You say Python, and I say Perl ...

Or rather, let's admit there's a right tool for every job, and the multilingual developer is painted into fewer corners

Last week, I shared my reluctance to blindly accept the abstractions found in languages and frameworks like Ruby on Rails. This sparked quite a bit of discussion on and offline, as well as more than a few notes from angry developers. There were lots of pish-tosh-type comments, such as, well then, why I didn't write my own operating system? Or that using curl was somehow the same as using Capistrano to automate deployments.

Let's unbunch our collective Huggies and take another look at this, shall we?

[ Fatal abstraction: A bottom-up view of high-level languages | Work smarter, not harder -- download the Developers' Survival Guide from InfoWorld for all the tips and trends programmers need to know. | Keep up with the latest developer news with InfoWorld's Developer World newsletter. ]

First off, let's set a baseline. If you choose to be so obtuse as to compare my mistrust of high-level development frameworks with the use of a command-line database client, we're probably done here. There's no real discussion to be had with that mindset.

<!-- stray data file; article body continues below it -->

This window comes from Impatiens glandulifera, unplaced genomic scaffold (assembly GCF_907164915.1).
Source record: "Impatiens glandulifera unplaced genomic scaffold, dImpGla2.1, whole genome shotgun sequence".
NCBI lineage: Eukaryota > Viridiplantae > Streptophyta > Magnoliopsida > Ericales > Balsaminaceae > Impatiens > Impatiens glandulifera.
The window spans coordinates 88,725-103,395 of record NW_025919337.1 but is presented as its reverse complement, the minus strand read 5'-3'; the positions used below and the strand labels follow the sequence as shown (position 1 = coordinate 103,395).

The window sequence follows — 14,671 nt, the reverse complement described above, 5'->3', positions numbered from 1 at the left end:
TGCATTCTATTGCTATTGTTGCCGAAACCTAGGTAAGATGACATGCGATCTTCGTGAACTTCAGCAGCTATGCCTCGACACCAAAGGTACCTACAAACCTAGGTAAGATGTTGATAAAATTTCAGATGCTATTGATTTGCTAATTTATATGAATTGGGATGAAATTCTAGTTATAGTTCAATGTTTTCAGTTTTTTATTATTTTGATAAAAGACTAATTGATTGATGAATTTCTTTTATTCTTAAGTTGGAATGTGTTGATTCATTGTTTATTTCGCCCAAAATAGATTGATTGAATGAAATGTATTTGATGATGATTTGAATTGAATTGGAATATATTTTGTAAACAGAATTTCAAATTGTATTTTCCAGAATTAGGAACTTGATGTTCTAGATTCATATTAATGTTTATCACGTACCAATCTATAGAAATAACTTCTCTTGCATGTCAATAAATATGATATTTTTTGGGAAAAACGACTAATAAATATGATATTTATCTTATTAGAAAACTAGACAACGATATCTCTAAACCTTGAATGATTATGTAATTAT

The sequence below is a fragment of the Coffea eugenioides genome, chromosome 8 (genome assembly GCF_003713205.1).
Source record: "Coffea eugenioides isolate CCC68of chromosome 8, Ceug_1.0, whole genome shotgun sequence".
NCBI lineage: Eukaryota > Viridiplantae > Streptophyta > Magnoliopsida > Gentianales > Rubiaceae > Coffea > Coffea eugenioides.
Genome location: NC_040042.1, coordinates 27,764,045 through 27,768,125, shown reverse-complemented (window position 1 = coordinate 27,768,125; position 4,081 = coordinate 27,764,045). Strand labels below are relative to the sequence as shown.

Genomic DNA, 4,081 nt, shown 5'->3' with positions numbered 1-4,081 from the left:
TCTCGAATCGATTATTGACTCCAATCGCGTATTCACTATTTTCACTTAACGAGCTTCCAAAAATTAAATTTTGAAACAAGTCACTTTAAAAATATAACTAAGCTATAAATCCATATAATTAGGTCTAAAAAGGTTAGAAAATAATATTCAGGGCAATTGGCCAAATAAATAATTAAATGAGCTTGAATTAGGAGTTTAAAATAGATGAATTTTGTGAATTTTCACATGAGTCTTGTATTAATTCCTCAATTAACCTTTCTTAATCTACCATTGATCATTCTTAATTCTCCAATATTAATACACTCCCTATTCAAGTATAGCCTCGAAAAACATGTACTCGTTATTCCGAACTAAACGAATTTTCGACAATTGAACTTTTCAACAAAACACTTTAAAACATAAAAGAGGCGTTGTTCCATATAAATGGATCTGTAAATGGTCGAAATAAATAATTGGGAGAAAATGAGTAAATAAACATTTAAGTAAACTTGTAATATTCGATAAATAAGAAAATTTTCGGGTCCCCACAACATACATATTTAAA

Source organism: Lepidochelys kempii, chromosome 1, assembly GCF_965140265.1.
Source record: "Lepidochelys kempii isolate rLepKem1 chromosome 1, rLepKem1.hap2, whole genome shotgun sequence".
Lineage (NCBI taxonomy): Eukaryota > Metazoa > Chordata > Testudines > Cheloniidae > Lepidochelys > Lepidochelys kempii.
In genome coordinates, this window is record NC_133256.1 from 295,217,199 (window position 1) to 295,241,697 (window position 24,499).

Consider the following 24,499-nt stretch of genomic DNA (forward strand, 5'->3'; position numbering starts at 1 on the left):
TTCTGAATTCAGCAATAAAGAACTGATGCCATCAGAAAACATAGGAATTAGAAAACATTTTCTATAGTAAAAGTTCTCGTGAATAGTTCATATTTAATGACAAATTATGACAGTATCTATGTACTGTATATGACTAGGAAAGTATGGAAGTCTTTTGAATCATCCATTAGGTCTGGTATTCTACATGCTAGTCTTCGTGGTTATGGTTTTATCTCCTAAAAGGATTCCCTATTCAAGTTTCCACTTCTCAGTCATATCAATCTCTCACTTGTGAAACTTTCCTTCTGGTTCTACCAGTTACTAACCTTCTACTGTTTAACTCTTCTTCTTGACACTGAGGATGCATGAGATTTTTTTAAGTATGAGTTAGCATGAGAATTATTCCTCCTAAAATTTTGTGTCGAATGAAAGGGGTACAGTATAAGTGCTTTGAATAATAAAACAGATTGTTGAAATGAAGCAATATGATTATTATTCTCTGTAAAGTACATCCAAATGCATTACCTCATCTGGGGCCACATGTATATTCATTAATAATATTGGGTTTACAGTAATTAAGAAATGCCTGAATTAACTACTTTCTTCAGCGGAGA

I'm clearly not talking about reinventing every wheel, writing my own database, or any such nonsense. I'm talking about languages and frameworks that completely obfuscate what's actually happening below the surface. Their ideal is to hide all the machinery and present a slick, glossy interface to working with those elements. If you look at it one way, you can definitely write database-driven apps without ever really looking at or touching the actual database.

In theory, this might seem really neat. I mean, it does make things easier and sleeker. If I need to perform certain low-level functions, I just look up how the developers of the framework accounted for those low-level functions, then I use their interface -- easy-peasy.

But when there's nothing in the framework that does what I need it to do, I'm suddenly abandoned. My carefully constructed sleek interface now needs some ugly real-world code bolted onto it to make it work right. That particular wart is likely to join several others during the course of the development, and I will end up with a hodgepodge of code, which was ostensibly the very thing that framework was trying to prevent.

This isn't necessarily anyone's fault. Nobody can predict the requirements of a given development project with 100 percent accuracy. That's sort of the whole point of languages like C and Perl. They can be used to do just about anything because they offer tools, not interfaces. You can build anything you want with a fully stocked toolbox, but you'll have a hard time making a bookcase if your only tools are a screwdriver and an awl.

That might be a bit of an oversimplification, but it's definitely true. There have been and will be many times when small problems become huge due to the failings of the framework. As reader Ramon S. put it last week: "How many times did I hear from developers, 'We cannot do this because the framework does not support it.' Seriously?"

1 2 Page 1
Page 1 of 2